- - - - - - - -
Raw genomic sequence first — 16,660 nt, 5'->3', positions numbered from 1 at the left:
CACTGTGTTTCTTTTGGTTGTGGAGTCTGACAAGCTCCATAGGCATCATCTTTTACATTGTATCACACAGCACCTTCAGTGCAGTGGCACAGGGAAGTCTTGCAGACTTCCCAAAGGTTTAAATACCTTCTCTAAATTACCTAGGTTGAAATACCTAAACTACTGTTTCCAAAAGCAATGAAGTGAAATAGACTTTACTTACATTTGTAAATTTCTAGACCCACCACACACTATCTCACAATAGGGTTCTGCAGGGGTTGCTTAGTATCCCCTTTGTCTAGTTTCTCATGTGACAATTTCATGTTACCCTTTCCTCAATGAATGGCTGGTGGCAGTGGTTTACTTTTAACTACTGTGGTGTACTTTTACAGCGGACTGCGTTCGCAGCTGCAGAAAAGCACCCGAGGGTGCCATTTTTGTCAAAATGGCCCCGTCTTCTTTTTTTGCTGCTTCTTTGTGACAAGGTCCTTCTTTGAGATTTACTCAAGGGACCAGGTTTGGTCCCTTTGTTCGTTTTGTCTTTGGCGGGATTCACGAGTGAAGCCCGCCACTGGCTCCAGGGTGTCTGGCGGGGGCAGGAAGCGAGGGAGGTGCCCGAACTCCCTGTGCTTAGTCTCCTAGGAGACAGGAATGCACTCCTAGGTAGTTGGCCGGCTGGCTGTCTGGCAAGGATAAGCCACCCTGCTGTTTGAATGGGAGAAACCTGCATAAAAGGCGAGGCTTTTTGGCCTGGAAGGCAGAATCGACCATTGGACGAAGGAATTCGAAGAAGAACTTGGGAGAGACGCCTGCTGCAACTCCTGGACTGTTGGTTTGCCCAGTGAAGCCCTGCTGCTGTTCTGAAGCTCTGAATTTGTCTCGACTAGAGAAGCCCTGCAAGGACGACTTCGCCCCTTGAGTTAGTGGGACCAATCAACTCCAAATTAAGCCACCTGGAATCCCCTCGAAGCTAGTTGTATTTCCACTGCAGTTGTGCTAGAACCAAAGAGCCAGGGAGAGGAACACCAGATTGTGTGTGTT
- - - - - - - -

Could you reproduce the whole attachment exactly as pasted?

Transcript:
Raw genomic sequence first — 16,660 nt, 5'->3', positions numbered from 1 at the left:
CACTGTGTTTCTTTTGGTTGTGGAGTCTGACAAGCTCCATAGGCATCATCTTTTACATTGTATCACACAGCACCTTCAGTGCAGTGGCACAGGGAAGTCTTGCAGACTTCCCAAAGGTTTAAATACCTTCTCTAAATTACCTAGGTTGAAATACCTAAACTACTGTTTCCAAAAGCAATGAAGTGAAATAGACTTTACTTACATTTGTAAATTTCTAGACCCACCACACACTATCTCACAATAGGGTTCTGCAGGGGTTGCTTAGTATCCCCTTTGTCTAGTTTCTCATGTGACAATTTCATGTTACCCTTTCCTCAATGAATGGCTGGTGGCAGTGGTTTACTTTTAACTACTGTGGTGTACTTTTACAGCGGACTGCGTTCGCAGCTGCAGAAAAGCACCCGAGGGTGCCATTTTTGTCAAAATGGCCCCGTCTTCTTTTTTTGCTGCTTCTTTGTGACAAGGTCCTTCTTTGAGATTTACTCAAGGGACCAGGTTTGGTCCCTTTGTTCGTTTTGTCTTTGGCGGGATTCACGAGTGAAGCCCGCCACTGGCTCCAGGGTGTCTGGCGGGGGCAGGAAGCGAGGGAGGTGCCCGAACTCCCTGTGCTTAGTCTCCTAGGAGACAGGAATGCACTCCTAGGTAGTTGGCCGGCTGGCTGTCTGGCAAGGATAAGCCACCCTGCTGTTTGAATGGGAGAAACCTGCATAAAAGGCGAGGCTTTTTGGCCTGGAAGGCAGAATCGACCATTGGACGAAGGAATTCGAAGAAGAACTTGGGAGAGACGCCTGCTGCAACTCCTGGACTGTTGGTTTGCCCAGTGAAGCCCTGCTGCTGTTCTGAAGCTCTGAATTTGTCTCGACTAGAGAAGCCCTGCAAGGACGACTTCGCCCCTTGAGTTAGTGGGACCAATCAACTCCAAATTAAGCCACCTGGAATCCCCTCGAAGCTAGTTGTATTTCCACTGCAGTTGTGCTAGAACCAAAGAGCCAGGGAGAGGAACACCAGATTGTGTGTGTT